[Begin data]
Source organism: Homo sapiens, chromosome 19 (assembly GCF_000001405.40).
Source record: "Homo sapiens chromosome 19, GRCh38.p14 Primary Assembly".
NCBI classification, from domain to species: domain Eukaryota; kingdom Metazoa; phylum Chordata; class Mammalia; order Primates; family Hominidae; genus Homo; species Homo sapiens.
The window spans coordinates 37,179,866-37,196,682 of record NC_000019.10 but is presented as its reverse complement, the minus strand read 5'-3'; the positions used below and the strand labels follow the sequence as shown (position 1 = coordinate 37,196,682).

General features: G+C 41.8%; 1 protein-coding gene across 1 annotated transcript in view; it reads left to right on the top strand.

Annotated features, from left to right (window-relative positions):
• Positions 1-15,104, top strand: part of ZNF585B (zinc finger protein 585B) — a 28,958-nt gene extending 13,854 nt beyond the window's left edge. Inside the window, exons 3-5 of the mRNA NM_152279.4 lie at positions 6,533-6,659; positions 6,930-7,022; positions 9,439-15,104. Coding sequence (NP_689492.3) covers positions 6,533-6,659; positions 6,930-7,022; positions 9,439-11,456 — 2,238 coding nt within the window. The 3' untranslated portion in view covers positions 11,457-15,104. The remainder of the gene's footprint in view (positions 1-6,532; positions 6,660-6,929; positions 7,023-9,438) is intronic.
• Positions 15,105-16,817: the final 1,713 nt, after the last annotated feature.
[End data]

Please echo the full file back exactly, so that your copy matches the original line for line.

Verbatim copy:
Source organism: Homo sapiens, chromosome 19 (assembly GCF_000001405.40).
Source record: "Homo sapiens chromosome 19, GRCh38.p14 Primary Assembly".
NCBI classification, from domain to species: domain Eukaryota; kingdom Metazoa; phylum Chordata; class Mammalia; order Primates; family Hominidae; genus Homo; species Homo sapiens.
The window spans coordinates 37,179,866-37,196,682 of record NC_000019.10 but is presented as its reverse complement, the minus strand read 5'-3'; the positions used below and the strand labels follow the sequence as shown (position 1 = coordinate 37,196,682).

General features: G+C 41.8%; 1 protein-coding gene across 1 annotated transcript in view; it reads left to right on the top strand.

Annotated features, from left to right (window-relative positions):
• Positions 1-15,104, top strand: part of ZNF585B (zinc finger protein 585B) — a 28,958-nt gene extending 13,854 nt beyond the window's left edge. Inside the window, exons 3-5 of the mRNA NM_152279.4 lie at positions 6,533-6,659; positions 6,930-7,022; positions 9,439-15,104. Coding sequence (NP_689492.3) covers positions 6,533-6,659; positions 6,930-7,022; positions 9,439-11,456 — 2,238 coding nt within the window. The 3' untranslated portion in view covers positions 11,457-15,104. The remainder of the gene's footprint in view (positions 1-6,532; positions 6,660-6,929; positions 7,023-9,438) is intronic.
• Positions 15,105-16,817: the final 1,713 nt, after the last annotated feature.